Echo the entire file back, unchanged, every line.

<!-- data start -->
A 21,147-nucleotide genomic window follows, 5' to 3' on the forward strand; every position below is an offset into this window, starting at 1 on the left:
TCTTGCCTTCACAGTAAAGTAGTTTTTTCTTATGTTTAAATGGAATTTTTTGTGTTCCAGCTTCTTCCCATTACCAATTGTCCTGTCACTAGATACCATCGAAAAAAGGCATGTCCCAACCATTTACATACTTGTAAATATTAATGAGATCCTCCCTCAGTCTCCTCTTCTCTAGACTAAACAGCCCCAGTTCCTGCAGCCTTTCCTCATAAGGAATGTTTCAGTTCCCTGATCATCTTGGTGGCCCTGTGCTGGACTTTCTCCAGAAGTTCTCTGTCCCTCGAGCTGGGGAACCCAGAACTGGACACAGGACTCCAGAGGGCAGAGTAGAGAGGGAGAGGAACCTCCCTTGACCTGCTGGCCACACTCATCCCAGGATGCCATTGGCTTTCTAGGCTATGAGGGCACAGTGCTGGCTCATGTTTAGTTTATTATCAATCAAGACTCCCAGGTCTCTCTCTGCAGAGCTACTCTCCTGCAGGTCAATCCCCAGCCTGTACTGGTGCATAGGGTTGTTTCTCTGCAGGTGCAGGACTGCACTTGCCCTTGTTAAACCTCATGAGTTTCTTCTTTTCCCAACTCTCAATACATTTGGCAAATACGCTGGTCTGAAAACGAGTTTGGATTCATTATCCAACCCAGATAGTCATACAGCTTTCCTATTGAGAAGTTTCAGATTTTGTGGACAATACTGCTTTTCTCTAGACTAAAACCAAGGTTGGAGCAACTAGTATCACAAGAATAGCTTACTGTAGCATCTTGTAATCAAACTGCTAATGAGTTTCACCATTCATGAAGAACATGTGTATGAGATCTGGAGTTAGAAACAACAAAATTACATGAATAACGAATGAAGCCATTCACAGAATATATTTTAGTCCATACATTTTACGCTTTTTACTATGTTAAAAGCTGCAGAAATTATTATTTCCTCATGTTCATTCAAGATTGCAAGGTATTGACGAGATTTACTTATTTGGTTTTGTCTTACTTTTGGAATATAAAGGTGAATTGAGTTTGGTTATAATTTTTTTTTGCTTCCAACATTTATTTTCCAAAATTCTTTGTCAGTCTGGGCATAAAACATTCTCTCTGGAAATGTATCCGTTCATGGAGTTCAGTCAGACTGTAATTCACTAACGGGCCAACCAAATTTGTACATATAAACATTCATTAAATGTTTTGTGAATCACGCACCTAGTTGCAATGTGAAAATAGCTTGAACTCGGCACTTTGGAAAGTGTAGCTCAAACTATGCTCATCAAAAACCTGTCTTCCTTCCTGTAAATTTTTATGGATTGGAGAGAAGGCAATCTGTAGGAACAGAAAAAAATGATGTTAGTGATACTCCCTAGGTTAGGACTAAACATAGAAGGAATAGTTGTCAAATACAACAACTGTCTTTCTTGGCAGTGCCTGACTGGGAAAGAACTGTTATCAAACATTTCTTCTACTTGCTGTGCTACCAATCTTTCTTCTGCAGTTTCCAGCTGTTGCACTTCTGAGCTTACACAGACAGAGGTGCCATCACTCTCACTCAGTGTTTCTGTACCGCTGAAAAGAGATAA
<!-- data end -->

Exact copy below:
A 21,147-nucleotide genomic window follows, 5' to 3' on the forward strand; every position below is an offset into this window, starting at 1 on the left:
TCTTGCCTTCACAGTAAAGTAGTTTTTTCTTATGTTTAAATGGAATTTTTTGTGTTCCAGCTTCTTCCCATTACCAATTGTCCTGTCACTAGATACCATCGAAAAAAGGCATGTCCCAACCATTTACATACTTGTAAATATTAATGAGATCCTCCCTCAGTCTCCTCTTCTCTAGACTAAACAGCCCCAGTTCCTGCAGCCTTTCCTCATAAGGAATGTTTCAGTTCCCTGATCATCTTGGTGGCCCTGTGCTGGACTTTCTCCAGAAGTTCTCTGTCCCTCGAGCTGGGGAACCCAGAACTGGACACAGGACTCCAGAGGGCAGAGTAGAGAGGGAGAGGAACCTCCCTTGACCTGCTGGCCACACTCATCCCAGGATGCCATTGGCTTTCTAGGCTATGAGGGCACAGTGCTGGCTCATGTTTAGTTTATTATCAATCAAGACTCCCAGGTCTCTCTCTGCAGAGCTACTCTCCTGCAGGTCAATCCCCAGCCTGTACTGGTGCATAGGGTTGTTTCTCTGCAGGTGCAGGACTGCACTTGCCCTTGTTAAACCTCATGAGTTTCTTCTTTTCCCAACTCTCAATACATTTGGCAAATACGCTGGTCTGAAAACGAGTTTGGATTCATTATCCAACCCAGATAGTCATACAGCTTTCCTATTGAGAAGTTTCAGATTTTGTGGACAATACTGCTTTTCTCTAGACTAAAACCAAGGTTGGAGCAACTAGTATCACAAGAATAGCTTACTGTAGCATCTTGTAATCAAACTGCTAATGAGTTTCACCATTCATGAAGAACATGTGTATGAGATCTGGAGTTAGAAACAACAAAATTACATGAATAACGAATGAAGCCATTCACAGAATATATTTTAGTCCATACATTTTACGCTTTTTACTATGTTAAAAGCTGCAGAAATTATTATTTCCTCATGTTCATTCAAGATTGCAAGGTATTGACGAGATTTACTTATTTGGTTTTGTCTTACTTTTGGAATATAAAGGTGAATTGAGTTTGGTTATAATTTTTTTTTGCTTCCAACATTTATTTTCCAAAATTCTTTGTCAGTCTGGGCATAAAACATTCTCTCTGGAAATGTATCCGTTCATGGAGTTCAGTCAGACTGTAATTCACTAACGGGCCAACCAAATTTGTACATATAAACATTCATTAAATGTTTTGTGAATCACGCACCTAGTTGCAATGTGAAAATAGCTTGAACTCGGCACTTTGGAAAGTGTAGCTCAAACTATGCTCATCAAAAACCTGTCTTCCTTCCTGTAAATTTTTATGGATTGGAGAGAAGGCAATCTGTAGGAACAGAAAAAAATGATGTTAGTGATACTCCCTAGGTTAGGACTAAACATAGAAGGAATAGTTGTCAAATACAACAACTGTCTTTCTTGGCAGTGCCTGACTGGGAAAGAACTGTTATCAAACATTTCTTCTACTTGCTGTGCTACCAATCTTTCTTCTGCAGTTTCCAGCTGTTGCACTTCTGAGCTTACACAGACAGAGGTGCCATCACTCTCACTCAGTGTTTCTGTACCGCTGAAAAGAGATAA